custodial interrogation and right to silence
phrase " police custody" does not send an unmixed feel-good
message anywhere in the world. It has its pain and pleasure accompaniments.
But one thing is found more or less ensured in the advanced societies
that some kind of balance is struck between the action of police and
purpose of law. And the key players in the field i.e., the police, prosecution,
Bar and the Bench act in a way that excesses in action of particular
policemen cannot go unaccounted for and thus social balance is virtually
maintained. Police with their nature of job cannot possibly avoid the
blemish of excesses altogether. But in advanced countries they have
to pay heavily on accountability count. In the USA, in particular, we
find occasional outcry against police excesses. And police are found
to face liability lawsuits and in many cases have to pay huge amount
of damages for brutality, using deadly force, assault, illegal arrest,
harassment, restraint and so on. In 1981 more than $325 million claims
were filed against US police officers in one state alone. This gives
an idea of the frequency and size of claims annually sought in liability
lawsuits against law enforcement officers and agencies in the whole
our country police-custody ordinarily means something menacing and ominously
obscure. The family inmates of a young boy picked up by police can no
longer foresee what was going to happen to the fate of the arrestee.
How much harassment and humiliation were lotted to him and how much
damage might be done on his person. The causes of such mistrust suffered
by our law enforcement agencies are so rooted into our socio- economic
and political realities that as a dependant variable policing cannot
be effectively brought back on track unless the police forces are built
up in keeping with the changing needs of the time and more importantly,
appropriate atmosphere is created so that they can police a modern state
to their full potentials.
I must not say
that the popular concern is not being shared by the successive Governments,
superior courts, the law makers, and all others immediately concerned
including the police department itself. Various steps are being taken
for promotion of the professional performance of the police.
Court on police abuses
In this area of concern our Supreme Court has come down heavily to safeguard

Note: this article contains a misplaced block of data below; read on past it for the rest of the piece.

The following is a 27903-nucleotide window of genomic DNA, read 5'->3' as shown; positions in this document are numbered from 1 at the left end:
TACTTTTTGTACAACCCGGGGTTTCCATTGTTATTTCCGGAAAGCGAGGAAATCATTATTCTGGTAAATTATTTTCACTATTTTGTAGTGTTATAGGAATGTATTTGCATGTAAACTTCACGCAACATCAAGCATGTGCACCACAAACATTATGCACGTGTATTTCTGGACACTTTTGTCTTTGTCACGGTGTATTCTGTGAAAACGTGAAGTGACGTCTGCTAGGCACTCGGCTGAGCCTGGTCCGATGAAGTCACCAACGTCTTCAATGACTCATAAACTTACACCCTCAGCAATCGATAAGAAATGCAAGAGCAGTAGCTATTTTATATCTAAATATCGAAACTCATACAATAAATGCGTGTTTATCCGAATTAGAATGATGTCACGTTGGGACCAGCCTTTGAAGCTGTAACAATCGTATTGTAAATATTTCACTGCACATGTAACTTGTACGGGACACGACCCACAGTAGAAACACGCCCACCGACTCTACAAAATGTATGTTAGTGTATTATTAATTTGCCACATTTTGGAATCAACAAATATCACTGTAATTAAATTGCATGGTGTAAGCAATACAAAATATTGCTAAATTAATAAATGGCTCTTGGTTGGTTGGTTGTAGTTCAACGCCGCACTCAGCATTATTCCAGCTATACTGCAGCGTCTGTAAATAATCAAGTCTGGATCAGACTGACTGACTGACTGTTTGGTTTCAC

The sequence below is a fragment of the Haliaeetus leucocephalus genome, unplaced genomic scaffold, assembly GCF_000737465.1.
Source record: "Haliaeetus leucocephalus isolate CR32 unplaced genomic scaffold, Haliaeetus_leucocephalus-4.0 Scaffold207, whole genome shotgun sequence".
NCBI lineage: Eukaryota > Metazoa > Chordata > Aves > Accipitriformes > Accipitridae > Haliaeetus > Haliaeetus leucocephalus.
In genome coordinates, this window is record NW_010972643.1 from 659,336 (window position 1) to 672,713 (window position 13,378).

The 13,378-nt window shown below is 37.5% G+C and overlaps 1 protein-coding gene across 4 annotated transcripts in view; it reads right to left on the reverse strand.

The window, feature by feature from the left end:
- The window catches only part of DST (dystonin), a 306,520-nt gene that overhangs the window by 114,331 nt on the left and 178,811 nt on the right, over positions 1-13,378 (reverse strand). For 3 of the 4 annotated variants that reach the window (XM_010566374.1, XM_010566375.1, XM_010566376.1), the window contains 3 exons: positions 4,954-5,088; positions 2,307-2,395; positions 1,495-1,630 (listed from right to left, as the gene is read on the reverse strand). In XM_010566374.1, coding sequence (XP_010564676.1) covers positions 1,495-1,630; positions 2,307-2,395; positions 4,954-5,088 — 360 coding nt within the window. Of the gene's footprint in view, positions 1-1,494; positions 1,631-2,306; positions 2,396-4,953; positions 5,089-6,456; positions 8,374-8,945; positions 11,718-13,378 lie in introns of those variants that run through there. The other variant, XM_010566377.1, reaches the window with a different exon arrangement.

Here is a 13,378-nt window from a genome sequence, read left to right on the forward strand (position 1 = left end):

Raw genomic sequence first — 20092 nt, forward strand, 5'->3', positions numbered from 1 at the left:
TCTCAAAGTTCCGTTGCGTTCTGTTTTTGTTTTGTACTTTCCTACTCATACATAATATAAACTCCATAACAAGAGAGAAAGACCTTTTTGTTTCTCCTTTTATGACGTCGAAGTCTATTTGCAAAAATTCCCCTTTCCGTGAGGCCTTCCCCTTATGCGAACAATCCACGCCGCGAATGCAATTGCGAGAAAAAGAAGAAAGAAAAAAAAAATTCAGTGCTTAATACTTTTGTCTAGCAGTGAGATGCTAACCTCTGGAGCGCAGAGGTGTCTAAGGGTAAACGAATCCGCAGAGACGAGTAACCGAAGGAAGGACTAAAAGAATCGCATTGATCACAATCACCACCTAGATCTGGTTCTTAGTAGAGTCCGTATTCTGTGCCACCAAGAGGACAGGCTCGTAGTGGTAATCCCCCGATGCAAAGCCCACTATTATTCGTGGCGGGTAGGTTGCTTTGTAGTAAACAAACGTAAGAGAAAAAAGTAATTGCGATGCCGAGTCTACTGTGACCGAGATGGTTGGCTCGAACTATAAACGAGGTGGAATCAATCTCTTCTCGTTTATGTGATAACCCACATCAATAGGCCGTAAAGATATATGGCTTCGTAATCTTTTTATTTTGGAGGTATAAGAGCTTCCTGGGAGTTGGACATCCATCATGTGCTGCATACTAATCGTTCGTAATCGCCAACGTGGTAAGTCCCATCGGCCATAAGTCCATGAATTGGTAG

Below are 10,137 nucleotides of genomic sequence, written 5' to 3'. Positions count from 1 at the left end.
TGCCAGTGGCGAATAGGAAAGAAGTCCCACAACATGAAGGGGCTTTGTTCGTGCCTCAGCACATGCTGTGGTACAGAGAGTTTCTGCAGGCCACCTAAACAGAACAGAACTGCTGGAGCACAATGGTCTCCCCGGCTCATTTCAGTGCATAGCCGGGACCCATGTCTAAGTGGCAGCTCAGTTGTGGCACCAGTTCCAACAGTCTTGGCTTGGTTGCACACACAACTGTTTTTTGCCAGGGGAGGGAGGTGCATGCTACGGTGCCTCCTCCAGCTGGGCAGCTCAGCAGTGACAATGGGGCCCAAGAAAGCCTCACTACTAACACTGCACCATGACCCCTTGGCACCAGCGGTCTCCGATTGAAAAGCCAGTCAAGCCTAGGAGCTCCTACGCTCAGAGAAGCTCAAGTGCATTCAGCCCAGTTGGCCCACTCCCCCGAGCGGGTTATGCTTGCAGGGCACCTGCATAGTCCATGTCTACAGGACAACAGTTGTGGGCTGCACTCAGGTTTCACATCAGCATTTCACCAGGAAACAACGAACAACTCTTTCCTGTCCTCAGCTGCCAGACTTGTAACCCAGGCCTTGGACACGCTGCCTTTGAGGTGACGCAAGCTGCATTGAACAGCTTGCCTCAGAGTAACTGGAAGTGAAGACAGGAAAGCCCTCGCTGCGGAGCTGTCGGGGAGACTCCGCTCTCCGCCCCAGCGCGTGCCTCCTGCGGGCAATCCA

the life and liberty of citizens and has taken an activist approach
towards bringing the police back to compliance of law. With that end
in view Supreme Court has also provided a number of directives to be
followed by police in matters of arrest and detention of suspects and
humanising their treatment with the persons in their custody.
BLAST v.Bangladesh (55 DLR 363) a Division Bench of the High
Court Division has, besides making recommendations for amendment of
existing law, issued fifteen directions to be henceforward followed
by the police amongst them disclosure of identity of the arresting officer
at the time of arrest, recording reasons for arrest, communicating the
news of the arrest, if not arrested from home, to persons immediately
related to him; getting the arrestee examined by a Govt. Doctor if injury
is found on his person; allowing him the right to presence of a lawyer
during interrogation, if any; and making interrogation, if necessary,
in a place within the view of any relative or lawyer of the arrestee
are the most crucial.
a subsequent case (Saifuzzman v. State 56 DLR 324) another
Division Bench of our High Court Division has taken serious notice of
the flagrant violation of the fundamental rights of our citizens in
the hands of the police and failure of the Magistrates in acting in
accordance with law.
the judgement of the court SK Sinha J, observed- "There are complaints
about violation of human rights because of indiscriminate arrest of
innocent persons by law enforcing agencies in exercise of power under
section 54 of the Code and put them in preventive detention on their
prayer by the authority and sometimes they are remanded to custody of